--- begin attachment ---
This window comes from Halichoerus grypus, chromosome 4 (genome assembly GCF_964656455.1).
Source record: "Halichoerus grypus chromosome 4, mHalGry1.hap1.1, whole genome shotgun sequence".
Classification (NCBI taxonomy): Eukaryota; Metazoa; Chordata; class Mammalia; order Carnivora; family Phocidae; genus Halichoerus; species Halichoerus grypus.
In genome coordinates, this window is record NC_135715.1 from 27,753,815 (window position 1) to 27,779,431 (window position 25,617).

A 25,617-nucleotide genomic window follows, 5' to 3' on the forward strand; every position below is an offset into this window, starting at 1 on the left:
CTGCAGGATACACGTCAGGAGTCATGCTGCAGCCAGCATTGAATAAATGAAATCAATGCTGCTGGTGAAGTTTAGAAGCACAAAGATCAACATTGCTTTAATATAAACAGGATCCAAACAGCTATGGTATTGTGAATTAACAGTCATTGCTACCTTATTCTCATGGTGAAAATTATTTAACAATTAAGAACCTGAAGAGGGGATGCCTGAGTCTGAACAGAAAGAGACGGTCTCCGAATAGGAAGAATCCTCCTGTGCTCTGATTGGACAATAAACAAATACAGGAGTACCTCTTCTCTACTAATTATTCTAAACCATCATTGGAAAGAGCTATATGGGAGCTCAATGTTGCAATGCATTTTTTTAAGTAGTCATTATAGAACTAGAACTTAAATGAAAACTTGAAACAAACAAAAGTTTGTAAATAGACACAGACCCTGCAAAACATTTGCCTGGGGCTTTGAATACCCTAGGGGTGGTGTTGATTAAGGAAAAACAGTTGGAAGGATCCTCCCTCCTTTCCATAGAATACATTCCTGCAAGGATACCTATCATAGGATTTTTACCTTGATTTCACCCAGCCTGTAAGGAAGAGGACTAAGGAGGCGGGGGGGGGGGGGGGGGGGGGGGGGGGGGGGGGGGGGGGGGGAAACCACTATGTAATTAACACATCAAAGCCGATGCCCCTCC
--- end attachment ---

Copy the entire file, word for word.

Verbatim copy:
This window comes from Halichoerus grypus, chromosome 4 (genome assembly GCF_964656455.1).
Source record: "Halichoerus grypus chromosome 4, mHalGry1.hap1.1, whole genome shotgun sequence".
Classification (NCBI taxonomy): Eukaryota; Metazoa; Chordata; class Mammalia; order Carnivora; family Phocidae; genus Halichoerus; species Halichoerus grypus.
In genome coordinates, this window is record NC_135715.1 from 27,753,815 (window position 1) to 27,779,431 (window position 25,617).

A 25,617-nucleotide genomic window follows, 5' to 3' on the forward strand; every position below is an offset into this window, starting at 1 on the left:
CTGCAGGATACACGTCAGGAGTCATGCTGCAGCCAGCATTGAATAAATGAAATCAATGCTGCTGGTGAAGTTTAGAAGCACAAAGATCAACATTGCTTTAATATAAACAGGATCCAAACAGCTATGGTATTGTGAATTAACAGTCATTGCTACCTTATTCTCATGGTGAAAATTATTTAACAATTAAGAACCTGAAGAGGGGATGCCTGAGTCTGAACAGAAAGAGACGGTCTCCGAATAGGAAGAATCCTCCTGTGCTCTGATTGGACAATAAACAAATACAGGAGTACCTCTTCTCTACTAATTATTCTAAACCATCATTGGAAAGAGCTATATGGGAGCTCAATGTTGCAATGCATTTTTTTAAGTAGTCATTATAGAACTAGAACTTAAATGAAAACTTGAAACAAACAAAAGTTTGTAAATAGACACAGACCCTGCAAAACATTTGCCTGGGGCTTTGAATACCCTAGGGGTGGTGTTGATTAAGGAAAAACAGTTGGAAGGATCCTCCCTCCTTTCCATAGAATACATTCCTGCAAGGATACCTATCATAGGATTTTTACCTTGATTTCACCCAGCCTGTAAGGAAGAGGACTAAGGAGGCGGGGGGGGGGGGGGGGGGGGGGGGGGGGGGGGGGGGGGGGGGAAACCACTATGTAATTAACACATCAAAGCCGATGCCCCTCC